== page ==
Iran’s elite Islamic Revolutionary Guard Corps is accelerating efforts to hack into the accounts of U.S. and Western leaders, academics, and journalists focused on nuclear strategy and the Middle East — possibly as part of an effort to track former American officials Tehran has threatened to assassinate.
The attacks, described by the California security firm Proofpoint and a number of former U.S. officials suspected of being targets, have been carried out by the IRGC-affiliated hacking group Charming Kitten, and are seen as backing Tehran in its escalating standoff with the U.S. and Europe over Iran’s nuclear program and military support for Russia in the Ukraine war.
Joshua Miller, a Proofpoint senior threat researcher, and these former U.S. officials told Semafor that the IRGC is seeking to better understand and predict Western decision-making and diplomacy aimed at constraining Iran’s nuclear program. The Biden administration has said it’s prepared to resume formal talks, although Israel has said it’s willing to use military force to destroy Iranian nuclear sites.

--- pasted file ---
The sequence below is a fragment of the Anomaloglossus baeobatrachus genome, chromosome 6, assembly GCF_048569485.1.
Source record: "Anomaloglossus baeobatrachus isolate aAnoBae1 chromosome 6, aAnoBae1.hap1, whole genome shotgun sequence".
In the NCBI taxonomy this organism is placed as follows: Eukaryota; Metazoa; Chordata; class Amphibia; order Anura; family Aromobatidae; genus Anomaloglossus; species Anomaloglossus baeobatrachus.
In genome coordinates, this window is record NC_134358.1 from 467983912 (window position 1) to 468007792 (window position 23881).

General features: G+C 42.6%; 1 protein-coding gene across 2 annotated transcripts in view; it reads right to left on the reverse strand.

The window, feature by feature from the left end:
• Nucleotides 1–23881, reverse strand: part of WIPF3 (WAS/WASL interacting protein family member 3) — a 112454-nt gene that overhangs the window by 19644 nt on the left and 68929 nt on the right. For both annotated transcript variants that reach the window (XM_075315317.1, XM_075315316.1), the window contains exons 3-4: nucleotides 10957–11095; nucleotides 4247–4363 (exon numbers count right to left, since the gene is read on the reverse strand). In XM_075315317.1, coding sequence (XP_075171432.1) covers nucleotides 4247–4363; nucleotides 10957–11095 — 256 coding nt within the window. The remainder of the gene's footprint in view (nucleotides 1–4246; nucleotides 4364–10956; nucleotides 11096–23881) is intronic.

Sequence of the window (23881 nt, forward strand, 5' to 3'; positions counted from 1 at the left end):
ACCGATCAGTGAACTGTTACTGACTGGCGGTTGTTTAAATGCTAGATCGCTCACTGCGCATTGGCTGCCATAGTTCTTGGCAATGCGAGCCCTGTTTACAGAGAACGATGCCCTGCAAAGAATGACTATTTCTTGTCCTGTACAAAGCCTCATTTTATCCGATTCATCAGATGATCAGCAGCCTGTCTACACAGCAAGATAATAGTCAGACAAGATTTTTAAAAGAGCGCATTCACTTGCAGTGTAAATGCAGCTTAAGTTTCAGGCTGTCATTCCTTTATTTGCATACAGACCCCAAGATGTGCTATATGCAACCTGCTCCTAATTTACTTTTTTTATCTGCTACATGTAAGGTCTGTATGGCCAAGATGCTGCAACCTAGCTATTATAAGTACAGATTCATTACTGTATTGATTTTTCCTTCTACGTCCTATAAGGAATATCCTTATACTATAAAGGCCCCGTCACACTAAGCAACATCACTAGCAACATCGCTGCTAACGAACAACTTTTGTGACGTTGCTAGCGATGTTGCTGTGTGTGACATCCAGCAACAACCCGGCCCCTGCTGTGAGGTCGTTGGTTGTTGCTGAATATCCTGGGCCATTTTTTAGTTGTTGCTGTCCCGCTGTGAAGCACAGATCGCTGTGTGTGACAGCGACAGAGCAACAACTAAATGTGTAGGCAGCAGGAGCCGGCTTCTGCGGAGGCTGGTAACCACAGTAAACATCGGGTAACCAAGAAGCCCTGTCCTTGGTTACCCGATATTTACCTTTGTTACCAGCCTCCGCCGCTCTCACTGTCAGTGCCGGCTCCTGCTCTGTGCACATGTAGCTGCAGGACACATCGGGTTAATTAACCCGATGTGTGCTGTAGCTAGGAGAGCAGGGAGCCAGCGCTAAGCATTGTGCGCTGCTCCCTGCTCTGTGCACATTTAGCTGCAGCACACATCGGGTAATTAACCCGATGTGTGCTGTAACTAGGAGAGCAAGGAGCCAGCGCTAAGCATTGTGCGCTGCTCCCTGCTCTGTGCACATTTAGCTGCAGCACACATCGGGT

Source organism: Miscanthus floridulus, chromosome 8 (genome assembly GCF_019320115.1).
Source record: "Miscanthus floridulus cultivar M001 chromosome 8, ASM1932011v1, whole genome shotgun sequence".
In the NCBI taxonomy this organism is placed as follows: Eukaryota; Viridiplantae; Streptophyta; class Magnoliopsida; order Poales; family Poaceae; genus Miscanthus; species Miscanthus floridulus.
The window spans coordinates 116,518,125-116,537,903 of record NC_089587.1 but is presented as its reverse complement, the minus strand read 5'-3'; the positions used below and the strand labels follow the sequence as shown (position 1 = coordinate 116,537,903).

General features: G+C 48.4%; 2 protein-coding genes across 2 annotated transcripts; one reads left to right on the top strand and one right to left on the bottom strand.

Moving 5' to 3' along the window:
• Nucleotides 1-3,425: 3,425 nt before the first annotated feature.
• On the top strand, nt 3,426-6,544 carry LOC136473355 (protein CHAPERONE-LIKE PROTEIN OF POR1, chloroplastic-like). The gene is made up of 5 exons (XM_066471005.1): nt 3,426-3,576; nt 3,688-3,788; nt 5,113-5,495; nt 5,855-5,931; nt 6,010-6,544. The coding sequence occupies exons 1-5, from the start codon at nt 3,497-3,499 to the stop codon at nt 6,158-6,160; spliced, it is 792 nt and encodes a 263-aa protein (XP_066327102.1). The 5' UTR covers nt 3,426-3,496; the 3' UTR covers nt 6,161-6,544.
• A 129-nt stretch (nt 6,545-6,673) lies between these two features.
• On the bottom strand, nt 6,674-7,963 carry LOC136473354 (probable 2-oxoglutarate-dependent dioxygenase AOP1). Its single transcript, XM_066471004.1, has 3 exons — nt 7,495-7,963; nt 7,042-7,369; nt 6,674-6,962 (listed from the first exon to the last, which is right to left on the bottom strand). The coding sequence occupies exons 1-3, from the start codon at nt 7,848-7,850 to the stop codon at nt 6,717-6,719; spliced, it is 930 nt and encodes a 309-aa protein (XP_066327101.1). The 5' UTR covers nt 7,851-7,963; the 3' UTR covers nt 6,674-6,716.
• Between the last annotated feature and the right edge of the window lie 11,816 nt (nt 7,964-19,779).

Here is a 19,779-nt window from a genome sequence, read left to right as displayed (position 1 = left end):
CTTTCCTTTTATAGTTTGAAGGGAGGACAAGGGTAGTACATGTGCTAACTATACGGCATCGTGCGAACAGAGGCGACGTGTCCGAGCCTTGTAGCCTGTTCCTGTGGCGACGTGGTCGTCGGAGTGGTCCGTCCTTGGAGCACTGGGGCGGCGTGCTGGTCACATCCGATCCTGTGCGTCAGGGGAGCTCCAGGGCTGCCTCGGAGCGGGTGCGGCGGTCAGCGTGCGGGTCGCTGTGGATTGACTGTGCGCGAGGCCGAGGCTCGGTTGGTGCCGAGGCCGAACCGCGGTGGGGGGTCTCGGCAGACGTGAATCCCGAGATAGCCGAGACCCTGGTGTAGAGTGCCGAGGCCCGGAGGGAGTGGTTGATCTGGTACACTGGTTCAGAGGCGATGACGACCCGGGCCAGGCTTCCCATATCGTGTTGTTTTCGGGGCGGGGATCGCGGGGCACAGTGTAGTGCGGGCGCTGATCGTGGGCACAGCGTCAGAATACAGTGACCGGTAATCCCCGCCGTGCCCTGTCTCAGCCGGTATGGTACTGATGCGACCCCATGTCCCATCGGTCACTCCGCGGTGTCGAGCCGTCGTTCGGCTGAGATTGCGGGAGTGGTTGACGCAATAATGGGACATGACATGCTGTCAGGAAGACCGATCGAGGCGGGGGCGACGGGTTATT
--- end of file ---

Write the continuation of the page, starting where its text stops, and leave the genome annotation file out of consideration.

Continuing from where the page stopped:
But whereas earlier Iranian hacking efforts were mostly aimed at gathering intelligence and espionage, Miller says there’s evidence that Charming Kitten’s efforts are now also designed to support the IRGC’s global terrorism operations, including kidnapping and assassinations.
Iran has publicly vowed to kill a number of Trump-era officials — including former Secretary of State Mike Pompeo and one-time National Security Advisor John Bolton — whom it blames for the 2020 drone strike that killed Major Gen. Qassem Soleimani, commander of the IRGC’s international operations. The Department of Justice indicted IRGC leaders last year for an alleged plot to kill Bolton in Washington.
Miller told Semafor in an interview Monday that hacking the accounts of former U.S. officials could help the IRGC track their targets.
“Our assessment is that … the surveillance of someone close to your assassination target would make sense from an intelligence planning perspective,” he said. “We’re careful to say that we don’t see definitive proof. But we’ve seen enough that we were willing to publish.”